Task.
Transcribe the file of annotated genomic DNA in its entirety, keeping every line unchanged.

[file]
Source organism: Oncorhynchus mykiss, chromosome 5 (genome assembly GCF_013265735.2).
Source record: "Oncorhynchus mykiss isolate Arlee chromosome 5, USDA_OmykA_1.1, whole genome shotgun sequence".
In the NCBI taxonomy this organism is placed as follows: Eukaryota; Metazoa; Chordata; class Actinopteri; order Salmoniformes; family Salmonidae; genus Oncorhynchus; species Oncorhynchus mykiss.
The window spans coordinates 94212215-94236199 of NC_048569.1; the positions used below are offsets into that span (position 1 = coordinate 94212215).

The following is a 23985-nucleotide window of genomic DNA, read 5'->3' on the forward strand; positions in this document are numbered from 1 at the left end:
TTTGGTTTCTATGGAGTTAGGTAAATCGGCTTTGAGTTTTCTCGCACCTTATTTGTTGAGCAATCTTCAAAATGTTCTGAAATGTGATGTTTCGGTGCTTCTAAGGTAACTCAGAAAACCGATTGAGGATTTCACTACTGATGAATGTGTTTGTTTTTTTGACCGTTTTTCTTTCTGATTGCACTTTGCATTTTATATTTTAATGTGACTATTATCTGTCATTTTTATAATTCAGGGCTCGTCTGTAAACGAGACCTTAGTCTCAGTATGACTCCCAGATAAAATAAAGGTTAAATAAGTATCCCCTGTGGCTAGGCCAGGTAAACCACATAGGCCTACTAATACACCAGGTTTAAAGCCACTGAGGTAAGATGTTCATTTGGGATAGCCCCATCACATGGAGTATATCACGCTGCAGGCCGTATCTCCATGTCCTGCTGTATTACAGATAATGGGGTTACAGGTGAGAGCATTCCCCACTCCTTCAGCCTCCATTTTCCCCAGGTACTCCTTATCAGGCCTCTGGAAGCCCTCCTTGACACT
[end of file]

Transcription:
Source organism: Oncorhynchus mykiss, chromosome 5 (genome assembly GCF_013265735.2).
Source record: "Oncorhynchus mykiss isolate Arlee chromosome 5, USDA_OmykA_1.1, whole genome shotgun sequence".
In the NCBI taxonomy this organism is placed as follows: Eukaryota; Metazoa; Chordata; class Actinopteri; order Salmoniformes; family Salmonidae; genus Oncorhynchus; species Oncorhynchus mykiss.
The window spans coordinates 94212215-94236199 of NC_048569.1; the positions used below are offsets into that span (position 1 = coordinate 94212215).

The following is a 23985-nucleotide window of genomic DNA, read 5'->3' on the forward strand; positions in this document are numbered from 1 at the left end:
TTTGGTTTCTATGGAGTTAGGTAAATCGGCTTTGAGTTTTCTCGCACCTTATTTGTTGAGCAATCTTCAAAATGTTCTGAAATGTGATGTTTCGGTGCTTCTAAGGTAACTCAGAAAACCGATTGAGGATTTCACTACTGATGAATGTGTTTGTTTTTTTGACCGTTTTTCTTTCTGATTGCACTTTGCATTTTATATTTTAATGTGACTATTATCTGTCATTTTTATAATTCAGGGCTCGTCTGTAAACGAGACCTTAGTCTCAGTATGACTCCCAGATAAAATAAAGGTTAAATAAGTATCCCCTGTGGCTAGGCCAGGTAAACCACATAGGCCTACTAATACACCAGGTTTAAAGCCACTGAGGTAAGATGTTCATTTGGGATAGCCCCATCACATGGAGTATATCACGCTGCAGGCCGTATCTCCATGTCCTGCTGTATTACAGATAATGGGGTTACAGGTGAGAGCATTCCCCACTCCTTCAGCCTCCATTTTCCCCAGGTACTCCTTATCAGGCCTCTGGAAGCCCTCCTTGACACT